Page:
Approximately one and a half hours after the maneuver completed, the DSN coverage was stepped back to two stations. At 2:47 a.m. EDT on March 18, the spacecraft began its first full orbit around Mercury (as measured from the highest point in the orbit). About 10 hours later, the Deep Space Network coverage was further reduced to continuous coverage with only one station.

The MESSENGER spacecraft continued to orbit Mercury once every 12 hours for the duration of its primary mission. The first two weeks from orbit insertion were focused on ensuring that the spacecraft systems were all working well in the harsh thermal environment of orbit; this interval was known as the orbital commissioning phase. Starting on March 23 the instruments were turned on and checked out, and on April 4 the science phase of the mission began and the first orbital science data from Mercury were returned.

* Ground Receipt Time adjusted for one-way light time, which gradually decreased through the reporting period.
-- Events without specific execution times were initiated by direct commands from the ground.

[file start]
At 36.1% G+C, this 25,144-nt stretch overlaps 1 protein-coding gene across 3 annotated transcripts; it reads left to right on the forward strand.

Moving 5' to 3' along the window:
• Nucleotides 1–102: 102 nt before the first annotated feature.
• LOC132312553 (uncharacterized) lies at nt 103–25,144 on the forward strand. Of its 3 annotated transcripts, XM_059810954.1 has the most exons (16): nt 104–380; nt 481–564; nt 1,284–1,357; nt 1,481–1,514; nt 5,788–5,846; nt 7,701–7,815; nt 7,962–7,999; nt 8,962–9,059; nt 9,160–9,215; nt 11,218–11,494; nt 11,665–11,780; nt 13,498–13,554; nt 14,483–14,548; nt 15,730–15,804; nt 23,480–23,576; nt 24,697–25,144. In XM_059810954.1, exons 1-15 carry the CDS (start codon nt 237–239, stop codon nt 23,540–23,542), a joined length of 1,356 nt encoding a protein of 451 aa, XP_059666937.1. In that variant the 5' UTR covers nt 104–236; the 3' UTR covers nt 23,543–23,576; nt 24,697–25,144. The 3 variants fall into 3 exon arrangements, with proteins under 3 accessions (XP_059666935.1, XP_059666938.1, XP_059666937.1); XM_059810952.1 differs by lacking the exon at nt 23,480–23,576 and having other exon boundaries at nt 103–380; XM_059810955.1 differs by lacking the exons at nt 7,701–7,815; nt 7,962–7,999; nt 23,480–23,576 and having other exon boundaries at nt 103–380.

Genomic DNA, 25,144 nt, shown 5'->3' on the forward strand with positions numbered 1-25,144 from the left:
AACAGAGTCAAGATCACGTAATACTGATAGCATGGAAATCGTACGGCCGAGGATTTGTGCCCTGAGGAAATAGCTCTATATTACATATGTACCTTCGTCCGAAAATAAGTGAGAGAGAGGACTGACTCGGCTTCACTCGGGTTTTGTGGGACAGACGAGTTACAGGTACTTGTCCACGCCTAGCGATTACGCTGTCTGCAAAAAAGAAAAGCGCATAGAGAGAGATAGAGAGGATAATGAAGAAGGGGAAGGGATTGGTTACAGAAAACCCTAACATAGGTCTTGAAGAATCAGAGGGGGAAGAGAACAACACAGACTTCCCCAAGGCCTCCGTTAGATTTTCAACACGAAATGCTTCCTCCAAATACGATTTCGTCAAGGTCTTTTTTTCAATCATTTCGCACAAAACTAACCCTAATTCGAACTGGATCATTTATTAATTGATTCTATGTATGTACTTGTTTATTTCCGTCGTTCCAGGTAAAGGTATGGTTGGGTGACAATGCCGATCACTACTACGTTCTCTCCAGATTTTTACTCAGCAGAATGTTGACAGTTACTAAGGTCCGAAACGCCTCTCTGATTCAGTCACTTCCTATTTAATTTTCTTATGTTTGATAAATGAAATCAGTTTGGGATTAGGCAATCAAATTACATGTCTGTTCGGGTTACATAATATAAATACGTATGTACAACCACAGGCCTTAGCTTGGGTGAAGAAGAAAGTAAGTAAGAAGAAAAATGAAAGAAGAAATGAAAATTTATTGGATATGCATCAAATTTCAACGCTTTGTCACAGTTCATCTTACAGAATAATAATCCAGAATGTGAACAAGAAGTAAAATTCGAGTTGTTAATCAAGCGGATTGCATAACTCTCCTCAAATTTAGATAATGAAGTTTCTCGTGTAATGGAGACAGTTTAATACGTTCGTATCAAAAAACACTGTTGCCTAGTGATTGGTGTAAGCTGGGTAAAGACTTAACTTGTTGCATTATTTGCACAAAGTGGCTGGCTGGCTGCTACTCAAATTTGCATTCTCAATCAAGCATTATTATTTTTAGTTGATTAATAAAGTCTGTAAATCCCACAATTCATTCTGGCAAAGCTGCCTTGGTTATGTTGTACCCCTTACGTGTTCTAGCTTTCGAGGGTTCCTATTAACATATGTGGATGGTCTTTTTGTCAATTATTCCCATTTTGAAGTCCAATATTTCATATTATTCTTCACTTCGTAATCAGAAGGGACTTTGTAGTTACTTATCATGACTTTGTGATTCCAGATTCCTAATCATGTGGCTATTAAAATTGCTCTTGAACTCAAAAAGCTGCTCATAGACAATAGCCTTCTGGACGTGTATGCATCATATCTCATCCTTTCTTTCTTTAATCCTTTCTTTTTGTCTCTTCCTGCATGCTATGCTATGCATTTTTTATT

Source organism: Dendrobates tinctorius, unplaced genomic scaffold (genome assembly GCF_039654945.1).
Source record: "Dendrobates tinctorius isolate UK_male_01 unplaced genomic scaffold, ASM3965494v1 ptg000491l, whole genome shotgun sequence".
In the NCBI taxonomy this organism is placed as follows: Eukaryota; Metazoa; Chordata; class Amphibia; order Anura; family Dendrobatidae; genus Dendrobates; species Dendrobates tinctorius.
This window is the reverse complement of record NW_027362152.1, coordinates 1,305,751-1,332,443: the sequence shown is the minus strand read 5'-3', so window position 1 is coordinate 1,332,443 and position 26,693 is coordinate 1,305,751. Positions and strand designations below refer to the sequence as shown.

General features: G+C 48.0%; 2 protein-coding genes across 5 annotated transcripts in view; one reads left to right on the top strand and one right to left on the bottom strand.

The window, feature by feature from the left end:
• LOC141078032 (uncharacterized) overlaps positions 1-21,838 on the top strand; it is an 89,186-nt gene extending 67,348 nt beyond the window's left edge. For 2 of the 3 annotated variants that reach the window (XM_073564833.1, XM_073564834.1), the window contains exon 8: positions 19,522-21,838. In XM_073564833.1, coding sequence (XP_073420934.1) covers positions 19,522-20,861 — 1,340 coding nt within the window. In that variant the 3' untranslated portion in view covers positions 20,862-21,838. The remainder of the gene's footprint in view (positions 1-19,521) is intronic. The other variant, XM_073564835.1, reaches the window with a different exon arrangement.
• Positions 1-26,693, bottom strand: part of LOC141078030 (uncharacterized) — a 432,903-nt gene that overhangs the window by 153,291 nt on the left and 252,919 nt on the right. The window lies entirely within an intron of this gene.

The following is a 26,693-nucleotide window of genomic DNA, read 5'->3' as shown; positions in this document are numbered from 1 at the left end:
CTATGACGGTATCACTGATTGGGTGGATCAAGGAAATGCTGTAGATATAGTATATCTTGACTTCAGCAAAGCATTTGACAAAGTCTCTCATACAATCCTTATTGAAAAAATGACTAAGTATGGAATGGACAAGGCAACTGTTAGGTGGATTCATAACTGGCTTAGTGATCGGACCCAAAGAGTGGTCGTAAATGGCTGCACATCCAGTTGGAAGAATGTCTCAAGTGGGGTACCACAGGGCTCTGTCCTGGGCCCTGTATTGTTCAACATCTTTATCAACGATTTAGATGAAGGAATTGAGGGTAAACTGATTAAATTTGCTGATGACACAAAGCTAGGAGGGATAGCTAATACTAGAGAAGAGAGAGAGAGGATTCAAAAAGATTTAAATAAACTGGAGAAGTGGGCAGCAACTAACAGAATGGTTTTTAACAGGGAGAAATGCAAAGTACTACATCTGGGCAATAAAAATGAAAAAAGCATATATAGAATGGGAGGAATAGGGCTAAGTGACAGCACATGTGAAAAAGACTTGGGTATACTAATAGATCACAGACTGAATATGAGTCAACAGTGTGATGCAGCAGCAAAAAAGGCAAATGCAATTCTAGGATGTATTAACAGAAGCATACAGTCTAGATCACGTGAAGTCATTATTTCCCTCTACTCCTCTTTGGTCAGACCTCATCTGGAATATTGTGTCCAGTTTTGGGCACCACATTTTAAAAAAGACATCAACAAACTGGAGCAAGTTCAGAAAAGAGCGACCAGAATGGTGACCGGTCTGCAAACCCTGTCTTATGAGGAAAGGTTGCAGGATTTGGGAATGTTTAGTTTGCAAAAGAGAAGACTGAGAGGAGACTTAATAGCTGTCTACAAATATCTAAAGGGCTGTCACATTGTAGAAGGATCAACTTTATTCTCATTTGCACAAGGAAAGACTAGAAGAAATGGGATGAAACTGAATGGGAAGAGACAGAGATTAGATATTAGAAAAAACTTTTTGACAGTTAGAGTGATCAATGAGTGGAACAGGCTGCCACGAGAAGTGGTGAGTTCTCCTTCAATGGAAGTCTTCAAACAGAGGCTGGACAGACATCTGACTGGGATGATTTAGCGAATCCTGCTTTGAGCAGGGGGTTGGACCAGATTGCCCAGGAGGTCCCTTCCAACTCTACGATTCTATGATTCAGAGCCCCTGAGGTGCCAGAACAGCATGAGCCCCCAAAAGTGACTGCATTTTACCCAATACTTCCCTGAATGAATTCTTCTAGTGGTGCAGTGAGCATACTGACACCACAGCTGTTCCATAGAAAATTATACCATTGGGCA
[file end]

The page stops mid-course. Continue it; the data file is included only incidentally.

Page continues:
This table summarizes the spacecraft events surrounding Mercury orbit insertion. Note that the times given in the first column are ground receipt times, which were approximately 9 minutes after a maneuver was executed on the spacecraft.

Three views of MESSENGER's insertion into orbit about Mercury are shown above; they include a view from the direction of Earth, a view from the direction of the Sun, and a view from over Mercury's north pole looking down toward the planet. Time is given in Coordinated Universal Time (UTC). The 15-minute orbital insertion maneuver is shown in light blue in the figures and placed the spacecraft into the primary science orbit, which is shown in dark blue. The bright areas near the poles indicate portions of the surface not imaged by either Mariner 10 or MESSENGER during their respective flybys.

...and staying there